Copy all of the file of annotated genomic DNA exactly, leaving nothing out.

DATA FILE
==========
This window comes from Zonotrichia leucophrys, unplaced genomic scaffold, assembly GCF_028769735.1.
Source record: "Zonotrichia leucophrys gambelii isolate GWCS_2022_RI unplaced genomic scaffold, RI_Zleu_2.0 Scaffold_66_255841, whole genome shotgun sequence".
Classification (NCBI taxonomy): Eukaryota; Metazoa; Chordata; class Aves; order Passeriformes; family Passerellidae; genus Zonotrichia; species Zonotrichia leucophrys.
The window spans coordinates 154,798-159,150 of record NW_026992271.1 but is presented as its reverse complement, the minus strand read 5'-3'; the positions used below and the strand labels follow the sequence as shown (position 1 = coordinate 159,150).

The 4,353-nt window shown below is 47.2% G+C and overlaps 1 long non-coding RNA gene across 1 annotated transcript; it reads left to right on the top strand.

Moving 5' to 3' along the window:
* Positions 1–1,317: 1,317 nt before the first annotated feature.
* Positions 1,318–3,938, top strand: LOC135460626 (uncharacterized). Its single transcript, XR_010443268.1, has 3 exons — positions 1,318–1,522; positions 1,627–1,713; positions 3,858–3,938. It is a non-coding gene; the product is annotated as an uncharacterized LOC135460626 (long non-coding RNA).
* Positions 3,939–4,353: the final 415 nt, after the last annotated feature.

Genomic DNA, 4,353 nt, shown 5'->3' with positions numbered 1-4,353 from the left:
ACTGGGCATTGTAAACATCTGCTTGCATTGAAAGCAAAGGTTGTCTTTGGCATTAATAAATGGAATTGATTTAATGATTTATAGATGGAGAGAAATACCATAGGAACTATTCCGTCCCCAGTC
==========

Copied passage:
This window comes from Zonotrichia leucophrys, unplaced genomic scaffold, assembly GCF_028769735.1.
Source record: "Zonotrichia leucophrys gambelii isolate GWCS_2022_RI unplaced genomic scaffold, RI_Zleu_2.0 Scaffold_66_255841, whole genome shotgun sequence".
Classification (NCBI taxonomy): Eukaryota; Metazoa; Chordata; class Aves; order Passeriformes; family Passerellidae; genus Zonotrichia; species Zonotrichia leucophrys.
The window spans coordinates 154,798-159,150 of record NW_026992271.1 but is presented as its reverse complement, the minus strand read 5'-3'; the positions used below and the strand labels follow the sequence as shown (position 1 = coordinate 159,150).

The 4,353-nt window shown below is 47.2% G+C and overlaps 1 long non-coding RNA gene across 1 annotated transcript; it reads left to right on the top strand.

Moving 5' to 3' along the window:
* Positions 1–1,317: 1,317 nt before the first annotated feature.
* Positions 1,318–3,938, top strand: LOC135460626 (uncharacterized). Its single transcript, XR_010443268.1, has 3 exons — positions 1,318–1,522; positions 1,627–1,713; positions 3,858–3,938. It is a non-coding gene; the product is annotated as an uncharacterized LOC135460626 (long non-coding RNA).
* Positions 3,939–4,353: the final 415 nt, after the last annotated feature.

Genomic DNA, 4,353 nt, shown 5'->3' with positions numbered 1-4,353 from the left:
ACTGGGCATTGTAAACATCTGCTTGCATTGAAAGCAAAGGTTGTCTTTGGCATTAATAAATGGAATTGATTTAATGATTTATAGATGGAGAGAAATACCATAGGAACTATTCCGTCCCCAGTC